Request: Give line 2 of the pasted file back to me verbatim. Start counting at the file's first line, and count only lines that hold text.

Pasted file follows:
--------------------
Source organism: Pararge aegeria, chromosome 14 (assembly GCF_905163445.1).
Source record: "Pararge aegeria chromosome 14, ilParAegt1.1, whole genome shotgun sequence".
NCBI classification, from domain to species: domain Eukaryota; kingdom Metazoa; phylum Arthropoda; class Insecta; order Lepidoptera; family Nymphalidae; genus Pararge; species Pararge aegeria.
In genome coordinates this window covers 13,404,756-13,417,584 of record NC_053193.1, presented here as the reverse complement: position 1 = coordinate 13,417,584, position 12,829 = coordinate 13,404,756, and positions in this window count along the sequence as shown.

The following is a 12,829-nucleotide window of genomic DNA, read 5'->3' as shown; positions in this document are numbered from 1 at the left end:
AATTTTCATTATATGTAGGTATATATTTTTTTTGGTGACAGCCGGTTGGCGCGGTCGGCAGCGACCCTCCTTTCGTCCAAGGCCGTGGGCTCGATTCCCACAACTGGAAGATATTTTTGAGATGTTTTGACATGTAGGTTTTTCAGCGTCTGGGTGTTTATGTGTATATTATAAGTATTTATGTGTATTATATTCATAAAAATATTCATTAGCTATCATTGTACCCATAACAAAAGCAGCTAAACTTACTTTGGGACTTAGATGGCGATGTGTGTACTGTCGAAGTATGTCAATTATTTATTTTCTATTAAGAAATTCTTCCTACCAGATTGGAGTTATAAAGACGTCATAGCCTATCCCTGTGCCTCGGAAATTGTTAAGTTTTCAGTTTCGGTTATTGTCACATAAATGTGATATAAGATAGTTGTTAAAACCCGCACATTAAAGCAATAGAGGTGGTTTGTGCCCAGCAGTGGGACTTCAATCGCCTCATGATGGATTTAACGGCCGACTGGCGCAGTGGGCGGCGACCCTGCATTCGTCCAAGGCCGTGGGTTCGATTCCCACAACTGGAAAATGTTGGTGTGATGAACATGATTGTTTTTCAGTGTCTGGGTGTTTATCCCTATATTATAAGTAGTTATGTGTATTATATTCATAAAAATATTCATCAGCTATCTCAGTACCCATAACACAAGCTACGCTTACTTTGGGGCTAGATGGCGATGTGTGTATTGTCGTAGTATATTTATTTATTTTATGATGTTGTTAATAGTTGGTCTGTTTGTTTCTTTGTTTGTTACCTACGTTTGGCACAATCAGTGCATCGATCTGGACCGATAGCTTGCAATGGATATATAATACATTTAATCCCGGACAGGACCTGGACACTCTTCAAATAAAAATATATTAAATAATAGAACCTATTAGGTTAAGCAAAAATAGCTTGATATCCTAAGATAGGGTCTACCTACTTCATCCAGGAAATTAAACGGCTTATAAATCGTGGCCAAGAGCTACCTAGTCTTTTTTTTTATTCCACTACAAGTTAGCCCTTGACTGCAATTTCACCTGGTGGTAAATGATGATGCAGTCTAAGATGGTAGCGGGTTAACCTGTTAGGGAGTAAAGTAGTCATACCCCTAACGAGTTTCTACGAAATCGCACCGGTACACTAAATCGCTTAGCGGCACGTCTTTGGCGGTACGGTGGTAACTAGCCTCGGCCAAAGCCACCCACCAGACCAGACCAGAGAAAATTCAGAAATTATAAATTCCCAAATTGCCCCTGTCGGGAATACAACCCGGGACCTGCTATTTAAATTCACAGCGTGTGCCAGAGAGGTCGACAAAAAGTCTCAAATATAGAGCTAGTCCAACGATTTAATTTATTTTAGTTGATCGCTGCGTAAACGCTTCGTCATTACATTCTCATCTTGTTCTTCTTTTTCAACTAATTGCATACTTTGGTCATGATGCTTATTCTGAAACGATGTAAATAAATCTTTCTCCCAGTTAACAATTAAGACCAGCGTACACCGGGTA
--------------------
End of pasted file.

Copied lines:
Source record: "Pararge aegeria chromosome 14, ilParAegt1.1, whole genome shotgun sequence".